Taking its queue from similar successful programs in the states of Arizona and Maine, the Clean Money and Fair Elections Act of 2007 (Assembly Bill 583) was introduced to the California State Assembly by member Loni Hancock (D-East Bay) on Feb. 21 and amended June 4.

Seeking to create greater access to public office, AB 583 would provide public funding for state campaigns. In its current form as a proposed pilot program, the bill would provide such funding for the gubernatorial race in 2010, as well as the race for one seat each in the state Senate and Assembly.

The bill charges that “the current campaign finance system diminishes the free speech rights of nonwealthy voters and candidates whose voices are drowned out by those who can afford to monopolize the arena of paid political communications.” Hancock legislative aide Armando Viramontes explained the bill’s necessity by commenting that “public perception is that special interests have an undue influence on government decisions. We believe that this legislation will restore faith and trust back to democracy.”

To be eligible to draw from the Clean Money Fund, the candidate must agree to only campaign using public money in concert with “seed money” funds, contributions from constituents and specific party funds. Qualifying contributions are defined as $5 donations from registered voters considered to be the candidate’s constituency. In an Assembly race, 500 such contributions are required; for a Senate race, 1,000, and for the seat of governor, 25,000.

Once a candidate has secured Clean Money funding, he cannot accept private donations outside of his political party, and party donations are subject to regulation. During elections, all financial transactions related to the campaign must be conducted from one campaign account.

The actual amount of base money varies by campaign, but in the event that a Clean Money candidate faces competition from one or more “adequately funded” opponents in a primary, special or runoff election, an Assembly candidate can expect to receive $250,000, a Senate candidate $500,000and a gubernatorial candidate $10 million. Funding for general elections for Assembly seats is $400,000, in the Senate $800,000 and in gubernatorial races $15 million.

While the program would be entirely elective on the candidate’s part, there are provisions to address any disparity in funding between participating and nonparticipating candidates. Should a privately-funded candidate exceed a publicly funded candidate’s spending, for example, the Clean Money candidate would be eligible for matching funds from the public war chest (not to exceed five times the base funding amount).

Excess use of funds on the part of a Clean Money candidate would be subject to repayment after the election, and subject to fine if the Fair Political Practices Commission finds that such spending had a “significant impact on the outcome of the election.”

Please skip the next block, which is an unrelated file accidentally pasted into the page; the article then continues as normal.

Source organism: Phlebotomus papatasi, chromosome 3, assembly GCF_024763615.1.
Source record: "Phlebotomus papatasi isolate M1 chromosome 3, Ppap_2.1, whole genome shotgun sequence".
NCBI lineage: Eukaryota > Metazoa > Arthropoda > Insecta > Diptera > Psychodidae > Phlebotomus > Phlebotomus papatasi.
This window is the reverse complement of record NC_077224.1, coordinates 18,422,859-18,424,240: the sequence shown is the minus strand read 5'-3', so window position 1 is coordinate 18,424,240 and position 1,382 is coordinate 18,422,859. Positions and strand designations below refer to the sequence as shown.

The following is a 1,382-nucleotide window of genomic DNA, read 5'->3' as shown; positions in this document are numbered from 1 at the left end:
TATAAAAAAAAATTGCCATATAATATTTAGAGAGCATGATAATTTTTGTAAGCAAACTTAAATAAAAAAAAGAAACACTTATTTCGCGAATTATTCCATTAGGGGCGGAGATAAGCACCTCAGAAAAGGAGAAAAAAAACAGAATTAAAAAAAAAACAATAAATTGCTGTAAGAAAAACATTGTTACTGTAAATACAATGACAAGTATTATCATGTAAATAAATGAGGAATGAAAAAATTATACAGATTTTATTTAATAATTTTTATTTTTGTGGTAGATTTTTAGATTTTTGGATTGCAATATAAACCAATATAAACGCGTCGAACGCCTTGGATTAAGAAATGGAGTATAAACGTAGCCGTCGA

The Clean Money Fund would be established by transferring $0.01 for every California resident aged 18 or older, daily, from the General Fund. Funds would be regulated primarily by the Fair Political Practices Commission

Assemblymember Pedro Nava (D-Santa Barbara) supports the bill, noting that it would lessen the influence of special interests and increase the role of public interest.

“I’d much rather spend my time talking to constituents about the issues that they care about and not have to spend as much time as I do raising money for my next campaign,” Nava said, explaining that his first campaign cost him just more than $1 million, with the second coming in at between $600,000and $700,000

“[During] your first election as an unknown, you have to spend a fair amount of money introducing yourself to the voters. Once you’re in office, the voters can then judge your performance based on the work you perform. I support [AB 583] because I think fundamentally we’re not going to change politics in this country until we have public financing in campaigns.”

He expressed doubt that Gov. Arnold Schwarzenegger would sign the bill, however.

Aaron McLear, press secretary to the governor, said Schwarzenegger does not take positions on pending legislation.

Calls for comment from the Ventura County Republican Party, Ventura County Democratic Central Committee and the Green Party of Ventura County were not returned.

According to Hancock’s office, the bill is currently in state Senate elections. If signed by the governor, AB 583 would appear before the public on June 2008 ballots.